This project was made possible in part by the Institute of Museum and Library Services National Leadership Grant # LG-06-11-0340-11.
Adult literacy, Computer assisted instruction, Digital divide
This case study describes how the digital literacy acquisition program in a rural community was sustained through formal and informal connections across a variety of organizations and community institutions. The case study describes the setting, the details of how tutor facilitated, self paced learning was organized, and the various ways connections were made across organizations. Five types of connections are identified: formal top-level partnerships, local connections, library/workforce partnership, school/workforce connections, informal community connections, and lab coordinator/tutor/learner connections. Implications for these findings include how policy makers and other key stakeholders may benefit from recognizing and building on the ways people in the field marshal formal and informal resources to create and sustain vibrant programs.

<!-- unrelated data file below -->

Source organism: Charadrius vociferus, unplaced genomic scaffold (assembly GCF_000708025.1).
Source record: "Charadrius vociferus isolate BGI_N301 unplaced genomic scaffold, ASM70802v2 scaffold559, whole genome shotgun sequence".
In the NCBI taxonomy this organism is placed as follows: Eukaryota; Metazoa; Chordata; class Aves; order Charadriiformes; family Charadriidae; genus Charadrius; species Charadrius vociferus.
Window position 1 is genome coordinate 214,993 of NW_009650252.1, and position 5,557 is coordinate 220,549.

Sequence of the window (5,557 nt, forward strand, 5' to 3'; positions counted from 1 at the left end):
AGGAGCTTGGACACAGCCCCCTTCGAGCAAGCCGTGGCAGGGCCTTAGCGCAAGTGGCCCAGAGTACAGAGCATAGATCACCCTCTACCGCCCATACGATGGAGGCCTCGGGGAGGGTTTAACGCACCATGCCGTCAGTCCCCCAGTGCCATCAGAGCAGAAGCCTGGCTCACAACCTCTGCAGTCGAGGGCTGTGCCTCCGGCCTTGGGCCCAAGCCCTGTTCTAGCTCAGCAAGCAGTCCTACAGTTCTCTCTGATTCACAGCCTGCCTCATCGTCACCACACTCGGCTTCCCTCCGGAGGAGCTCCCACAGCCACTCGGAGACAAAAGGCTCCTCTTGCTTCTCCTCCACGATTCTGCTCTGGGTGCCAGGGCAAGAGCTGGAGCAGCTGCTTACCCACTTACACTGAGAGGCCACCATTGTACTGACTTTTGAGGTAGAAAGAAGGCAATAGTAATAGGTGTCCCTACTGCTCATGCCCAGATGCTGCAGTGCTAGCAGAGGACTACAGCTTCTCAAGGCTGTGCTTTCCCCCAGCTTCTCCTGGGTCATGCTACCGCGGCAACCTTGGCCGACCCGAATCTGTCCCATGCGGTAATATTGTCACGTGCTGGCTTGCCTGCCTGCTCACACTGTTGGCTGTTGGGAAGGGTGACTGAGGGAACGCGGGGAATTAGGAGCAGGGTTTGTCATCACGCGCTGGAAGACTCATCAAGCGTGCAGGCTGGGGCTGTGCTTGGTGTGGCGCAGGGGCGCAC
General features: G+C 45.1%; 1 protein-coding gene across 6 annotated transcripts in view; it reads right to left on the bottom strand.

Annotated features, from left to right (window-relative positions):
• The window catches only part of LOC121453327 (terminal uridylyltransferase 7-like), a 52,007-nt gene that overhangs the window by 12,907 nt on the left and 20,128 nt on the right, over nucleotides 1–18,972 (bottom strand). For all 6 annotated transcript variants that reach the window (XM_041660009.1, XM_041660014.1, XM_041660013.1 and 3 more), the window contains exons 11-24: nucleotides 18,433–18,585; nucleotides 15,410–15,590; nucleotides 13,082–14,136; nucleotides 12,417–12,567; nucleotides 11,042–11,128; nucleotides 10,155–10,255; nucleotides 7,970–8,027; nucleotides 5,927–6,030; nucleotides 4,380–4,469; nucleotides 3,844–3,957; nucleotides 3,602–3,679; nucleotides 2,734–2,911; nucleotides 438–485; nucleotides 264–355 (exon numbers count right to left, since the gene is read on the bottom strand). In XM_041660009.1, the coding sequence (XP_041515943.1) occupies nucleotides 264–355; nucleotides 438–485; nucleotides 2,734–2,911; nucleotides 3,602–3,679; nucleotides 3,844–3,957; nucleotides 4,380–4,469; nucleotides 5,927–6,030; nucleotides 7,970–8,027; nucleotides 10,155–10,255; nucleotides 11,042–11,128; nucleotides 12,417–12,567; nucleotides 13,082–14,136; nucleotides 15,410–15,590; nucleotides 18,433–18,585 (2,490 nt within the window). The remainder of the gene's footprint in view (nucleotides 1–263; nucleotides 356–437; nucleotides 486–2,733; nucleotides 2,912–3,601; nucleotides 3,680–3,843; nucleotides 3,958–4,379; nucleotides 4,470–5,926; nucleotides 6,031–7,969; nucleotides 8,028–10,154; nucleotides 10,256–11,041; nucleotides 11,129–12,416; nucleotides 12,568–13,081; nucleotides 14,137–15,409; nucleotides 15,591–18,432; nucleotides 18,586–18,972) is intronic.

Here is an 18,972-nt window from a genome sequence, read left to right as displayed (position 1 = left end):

Jacobs, G., Castek, J., Pizzolato, D., Pendell, K., Withers, E., & Reder, S. (2015). Community connections. Digital literacy acquisition policy brief. http://archives.pdx.edu/ds/psu/16518